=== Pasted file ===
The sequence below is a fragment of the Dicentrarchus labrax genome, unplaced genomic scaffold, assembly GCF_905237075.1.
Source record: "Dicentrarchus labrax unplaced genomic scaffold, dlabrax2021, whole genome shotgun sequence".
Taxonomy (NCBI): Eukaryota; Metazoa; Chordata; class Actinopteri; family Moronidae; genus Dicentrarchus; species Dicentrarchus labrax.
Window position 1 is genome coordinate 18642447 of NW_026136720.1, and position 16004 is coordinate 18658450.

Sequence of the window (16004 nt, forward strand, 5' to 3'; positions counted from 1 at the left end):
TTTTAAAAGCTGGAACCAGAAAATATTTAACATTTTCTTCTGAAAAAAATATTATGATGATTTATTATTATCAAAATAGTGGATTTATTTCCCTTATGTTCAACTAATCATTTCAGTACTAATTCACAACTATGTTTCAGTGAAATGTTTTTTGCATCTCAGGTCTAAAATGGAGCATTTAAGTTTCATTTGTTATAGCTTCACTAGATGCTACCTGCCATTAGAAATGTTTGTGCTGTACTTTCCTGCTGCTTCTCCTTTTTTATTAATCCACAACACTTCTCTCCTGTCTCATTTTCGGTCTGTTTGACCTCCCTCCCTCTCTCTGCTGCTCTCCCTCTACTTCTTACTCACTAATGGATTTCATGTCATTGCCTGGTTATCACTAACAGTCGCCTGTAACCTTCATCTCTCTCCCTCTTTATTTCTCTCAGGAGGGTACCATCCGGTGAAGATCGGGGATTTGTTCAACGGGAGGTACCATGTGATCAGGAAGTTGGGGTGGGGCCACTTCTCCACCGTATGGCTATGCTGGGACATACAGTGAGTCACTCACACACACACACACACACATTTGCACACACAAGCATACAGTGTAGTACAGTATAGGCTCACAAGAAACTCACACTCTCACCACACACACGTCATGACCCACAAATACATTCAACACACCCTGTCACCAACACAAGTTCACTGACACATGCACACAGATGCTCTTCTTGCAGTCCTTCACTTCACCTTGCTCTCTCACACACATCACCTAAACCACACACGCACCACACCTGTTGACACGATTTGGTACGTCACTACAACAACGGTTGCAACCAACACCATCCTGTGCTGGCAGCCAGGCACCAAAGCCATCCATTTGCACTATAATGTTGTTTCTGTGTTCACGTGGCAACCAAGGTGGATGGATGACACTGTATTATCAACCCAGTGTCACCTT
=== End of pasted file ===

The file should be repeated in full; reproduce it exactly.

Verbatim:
The sequence below is a fragment of the Dicentrarchus labrax genome, unplaced genomic scaffold, assembly GCF_905237075.1.
Source record: "Dicentrarchus labrax unplaced genomic scaffold, dlabrax2021, whole genome shotgun sequence".
Taxonomy (NCBI): Eukaryota; Metazoa; Chordata; class Actinopteri; family Moronidae; genus Dicentrarchus; species Dicentrarchus labrax.
Window position 1 is genome coordinate 18642447 of NW_026136720.1, and position 16004 is coordinate 18658450.

Sequence of the window (16004 nt, forward strand, 5' to 3'; positions counted from 1 at the left end):
TTTTAAAAGCTGGAACCAGAAAATATTTAACATTTTCTTCTGAAAAAAATATTATGATGATTTATTATTATCAAAATAGTGGATTTATTTCCCTTATGTTCAACTAATCATTTCAGTACTAATTCACAACTATGTTTCAGTGAAATGTTTTTTGCATCTCAGGTCTAAAATGGAGCATTTAAGTTTCATTTGTTATAGCTTCACTAGATGCTACCTGCCATTAGAAATGTTTGTGCTGTACTTTCCTGCTGCTTCTCCTTTTTTATTAATCCACAACACTTCTCTCCTGTCTCATTTTCGGTCTGTTTGACCTCCCTCCCTCTCTCTGCTGCTCTCCCTCTACTTCTTACTCACTAATGGATTTCATGTCATTGCCTGGTTATCACTAACAGTCGCCTGTAACCTTCATCTCTCTCCCTCTTTATTTCTCTCAGGAGGGTACCATCCGGTGAAGATCGGGGATTTGTTCAACGGGAGGTACCATGTGATCAGGAAGTTGGGGTGGGGCCACTTCTCCACCGTATGGCTATGCTGGGACATACAGTGAGTCACTCACACACACACACACACACATTTGCACACACAAGCATACAGTGTAGTACAGTATAGGCTCACAAGAAACTCACACTCTCACCACACACACGTCATGACCCACAAATACATTCAACACACCCTGTCACCAACACAAGTTCACTGACACATGCACACAGATGCTCTTCTTGCAGTCCTTCACTTCACCTTGCTCTCTCACACACATCACCTAAACCACACACGCACCACACCTGTTGACACGATTTGGTACGTCACTACAACAACGGTTGCAACCAACACCATCCTGTGCTGGCAGCCAGGCACCAAAGCCATCCATTTGCACTATAATGTTGTTTCTGTGTTCACGTGGCAACCAAGGTGGATGGATGACACTGTATTATCAACCCAGTGTCACCTT